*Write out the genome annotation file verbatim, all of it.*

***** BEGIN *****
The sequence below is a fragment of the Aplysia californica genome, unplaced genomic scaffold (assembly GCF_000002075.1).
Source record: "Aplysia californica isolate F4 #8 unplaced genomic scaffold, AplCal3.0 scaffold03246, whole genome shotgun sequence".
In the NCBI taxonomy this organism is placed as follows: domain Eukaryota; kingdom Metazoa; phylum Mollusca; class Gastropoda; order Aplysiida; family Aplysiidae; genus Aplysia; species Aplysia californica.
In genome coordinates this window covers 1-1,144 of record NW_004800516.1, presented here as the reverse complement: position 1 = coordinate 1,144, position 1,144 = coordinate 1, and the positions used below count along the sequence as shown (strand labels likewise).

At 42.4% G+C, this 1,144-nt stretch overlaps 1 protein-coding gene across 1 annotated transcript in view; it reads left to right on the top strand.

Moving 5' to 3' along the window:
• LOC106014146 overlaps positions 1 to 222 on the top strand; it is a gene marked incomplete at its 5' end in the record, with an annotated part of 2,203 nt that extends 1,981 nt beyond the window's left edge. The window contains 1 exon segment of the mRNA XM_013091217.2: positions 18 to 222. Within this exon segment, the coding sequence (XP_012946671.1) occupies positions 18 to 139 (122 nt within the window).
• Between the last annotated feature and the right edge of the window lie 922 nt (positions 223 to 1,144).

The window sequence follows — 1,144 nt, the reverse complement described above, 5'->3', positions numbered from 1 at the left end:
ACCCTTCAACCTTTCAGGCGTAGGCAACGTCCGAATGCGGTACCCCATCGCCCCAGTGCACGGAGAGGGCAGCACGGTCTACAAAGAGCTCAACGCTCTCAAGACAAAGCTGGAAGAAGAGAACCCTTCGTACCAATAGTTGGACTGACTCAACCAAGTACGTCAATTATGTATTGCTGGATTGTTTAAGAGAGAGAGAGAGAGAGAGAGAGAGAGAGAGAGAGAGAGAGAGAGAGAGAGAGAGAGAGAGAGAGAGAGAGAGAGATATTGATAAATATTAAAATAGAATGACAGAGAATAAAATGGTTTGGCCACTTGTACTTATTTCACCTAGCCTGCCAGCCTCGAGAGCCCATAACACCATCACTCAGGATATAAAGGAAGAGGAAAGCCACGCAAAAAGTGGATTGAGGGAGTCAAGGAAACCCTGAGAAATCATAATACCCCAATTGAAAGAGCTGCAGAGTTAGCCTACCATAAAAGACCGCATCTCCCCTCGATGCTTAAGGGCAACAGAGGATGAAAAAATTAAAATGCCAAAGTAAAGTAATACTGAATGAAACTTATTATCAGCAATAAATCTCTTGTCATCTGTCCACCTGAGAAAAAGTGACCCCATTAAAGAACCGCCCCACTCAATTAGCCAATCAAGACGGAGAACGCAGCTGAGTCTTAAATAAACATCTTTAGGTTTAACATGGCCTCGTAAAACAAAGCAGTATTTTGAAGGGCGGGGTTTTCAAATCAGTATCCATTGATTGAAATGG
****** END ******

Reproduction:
The sequence below is a fragment of the Aplysia californica genome, unplaced genomic scaffold (assembly GCF_000002075.1).
Source record: "Aplysia californica isolate F4 #8 unplaced genomic scaffold, AplCal3.0 scaffold03246, whole genome shotgun sequence".
In the NCBI taxonomy this organism is placed as follows: domain Eukaryota; kingdom Metazoa; phylum Mollusca; class Gastropoda; order Aplysiida; family Aplysiidae; genus Aplysia; species Aplysia californica.
In genome coordinates this window covers 1-1,144 of record NW_004800516.1, presented here as the reverse complement: position 1 = coordinate 1,144, position 1,144 = coordinate 1, and the positions used below count along the sequence as shown (strand labels likewise).

At 42.4% G+C, this 1,144-nt stretch overlaps 1 protein-coding gene across 1 annotated transcript in view; it reads left to right on the top strand.

Moving 5' to 3' along the window:
• LOC106014146 overlaps positions 1 to 222 on the top strand; it is a gene marked incomplete at its 5' end in the record, with an annotated part of 2,203 nt that extends 1,981 nt beyond the window's left edge. The window contains 1 exon segment of the mRNA XM_013091217.2: positions 18 to 222. Within this exon segment, the coding sequence (XP_012946671.1) occupies positions 18 to 139 (122 nt within the window).
• Between the last annotated feature and the right edge of the window lie 922 nt (positions 223 to 1,144).

The window sequence follows — 1,144 nt, the reverse complement described above, 5'->3', positions numbered from 1 at the left end:
ACCCTTCAACCTTTCAGGCGTAGGCAACGTCCGAATGCGGTACCCCATCGCCCCAGTGCACGGAGAGGGCAGCACGGTCTACAAAGAGCTCAACGCTCTCAAGACAAAGCTGGAAGAAGAGAACCCTTCGTACCAATAGTTGGACTGACTCAACCAAGTACGTCAATTATGTATTGCTGGATTGTTTAAGAGAGAGAGAGAGAGAGAGAGAGAGAGAGAGAGAGAGAGAGAGAGAGAGAGAGAGAGAGAGAGAGAGAGAGAGAGATATTGATAAATATTAAAATAGAATGACAGAGAATAAAATGGTTTGGCCACTTGTACTTATTTCACCTAGCCTGCCAGCCTCGAGAGCCCATAACACCATCACTCAGGATATAAAGGAAGAGGAAAGCCACGCAAAAAGTGGATTGAGGGAGTCAAGGAAACCCTGAGAAATCATAATACCCCAATTGAAAGAGCTGCAGAGTTAGCCTACCATAAAAGACCGCATCTCCCCTCGATGCTTAAGGGCAACAGAGGATGAAAAAATTAAAATGCCAAAGTAAAGTAATACTGAATGAAACTTATTATCAGCAATAAATCTCTTGTCATCTGTCCACCTGAGAAAAAGTGACCCCATTAAAGAACCGCCCCACTCAATTAGCCAATCAAGACGGAGAACGCAGCTGAGTCTTAAATAAACATCTTTAGGTTTAACATGGCCTCGTAAAACAAAGCAGTATTTTGAAGGGCGGGGTTTTCAAATCAGTATCCATTGATTGAAATGG